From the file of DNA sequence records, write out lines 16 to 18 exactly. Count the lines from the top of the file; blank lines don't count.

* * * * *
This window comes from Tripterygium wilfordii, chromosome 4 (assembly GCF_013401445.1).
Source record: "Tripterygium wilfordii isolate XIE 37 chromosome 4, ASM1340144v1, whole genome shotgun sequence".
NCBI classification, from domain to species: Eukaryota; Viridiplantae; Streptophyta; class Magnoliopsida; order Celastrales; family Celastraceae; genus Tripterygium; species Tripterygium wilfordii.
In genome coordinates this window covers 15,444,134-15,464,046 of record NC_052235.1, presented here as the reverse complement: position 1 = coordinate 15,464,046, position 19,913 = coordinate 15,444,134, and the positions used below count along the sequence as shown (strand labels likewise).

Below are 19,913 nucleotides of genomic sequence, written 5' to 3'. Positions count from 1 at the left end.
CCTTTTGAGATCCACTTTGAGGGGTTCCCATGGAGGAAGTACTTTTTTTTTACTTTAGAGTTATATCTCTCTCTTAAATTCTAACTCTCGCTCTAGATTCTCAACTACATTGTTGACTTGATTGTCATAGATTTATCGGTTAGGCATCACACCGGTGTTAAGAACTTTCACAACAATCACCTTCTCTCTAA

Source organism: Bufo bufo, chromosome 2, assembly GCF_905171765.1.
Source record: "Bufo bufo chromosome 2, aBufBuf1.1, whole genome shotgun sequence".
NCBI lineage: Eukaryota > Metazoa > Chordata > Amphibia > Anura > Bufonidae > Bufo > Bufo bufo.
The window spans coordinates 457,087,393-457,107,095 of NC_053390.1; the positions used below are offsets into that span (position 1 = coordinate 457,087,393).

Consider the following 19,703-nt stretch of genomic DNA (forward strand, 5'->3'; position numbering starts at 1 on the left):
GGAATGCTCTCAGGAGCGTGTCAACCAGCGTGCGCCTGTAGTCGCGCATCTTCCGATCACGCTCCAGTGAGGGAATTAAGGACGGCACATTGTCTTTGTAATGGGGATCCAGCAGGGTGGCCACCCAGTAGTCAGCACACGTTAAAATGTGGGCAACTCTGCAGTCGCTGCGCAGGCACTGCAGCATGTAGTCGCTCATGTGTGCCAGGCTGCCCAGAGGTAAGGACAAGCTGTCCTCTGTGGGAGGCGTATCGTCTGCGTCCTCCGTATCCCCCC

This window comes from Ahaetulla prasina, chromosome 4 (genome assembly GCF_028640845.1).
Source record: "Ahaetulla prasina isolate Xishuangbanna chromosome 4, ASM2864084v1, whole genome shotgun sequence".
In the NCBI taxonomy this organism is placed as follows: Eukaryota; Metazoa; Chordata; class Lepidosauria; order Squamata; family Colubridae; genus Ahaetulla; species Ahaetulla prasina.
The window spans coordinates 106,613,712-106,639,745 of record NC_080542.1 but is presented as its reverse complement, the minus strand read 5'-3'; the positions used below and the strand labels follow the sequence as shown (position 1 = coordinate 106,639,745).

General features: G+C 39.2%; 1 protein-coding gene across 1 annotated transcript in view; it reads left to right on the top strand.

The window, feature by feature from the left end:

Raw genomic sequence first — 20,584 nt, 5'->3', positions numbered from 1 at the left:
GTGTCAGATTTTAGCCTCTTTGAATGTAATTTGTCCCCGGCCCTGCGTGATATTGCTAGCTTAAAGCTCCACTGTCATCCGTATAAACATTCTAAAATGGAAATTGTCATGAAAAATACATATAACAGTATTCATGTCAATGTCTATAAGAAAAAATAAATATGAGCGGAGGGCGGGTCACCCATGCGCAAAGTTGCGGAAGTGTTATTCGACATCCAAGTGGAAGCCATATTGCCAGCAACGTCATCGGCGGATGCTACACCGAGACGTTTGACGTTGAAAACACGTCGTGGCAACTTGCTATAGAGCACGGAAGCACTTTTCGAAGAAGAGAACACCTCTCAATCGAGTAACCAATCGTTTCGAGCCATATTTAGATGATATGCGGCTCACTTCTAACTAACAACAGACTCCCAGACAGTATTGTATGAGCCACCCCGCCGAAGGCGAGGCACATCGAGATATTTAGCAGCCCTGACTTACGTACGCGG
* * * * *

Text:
The window spans coordinates 106,613,712-106,639,745 of record NC_080542.1 but is presented as its reverse complement, the minus strand read 5'-3'; the positions used below and the strand labels follow the sequence as shown (position 1 = coordinate 106,639,745).

General features: G+C 39.2%; 1 protein-coding gene across 1 annotated transcript in view; it reads left to right on the top strand.

The window, feature by feature from the left end: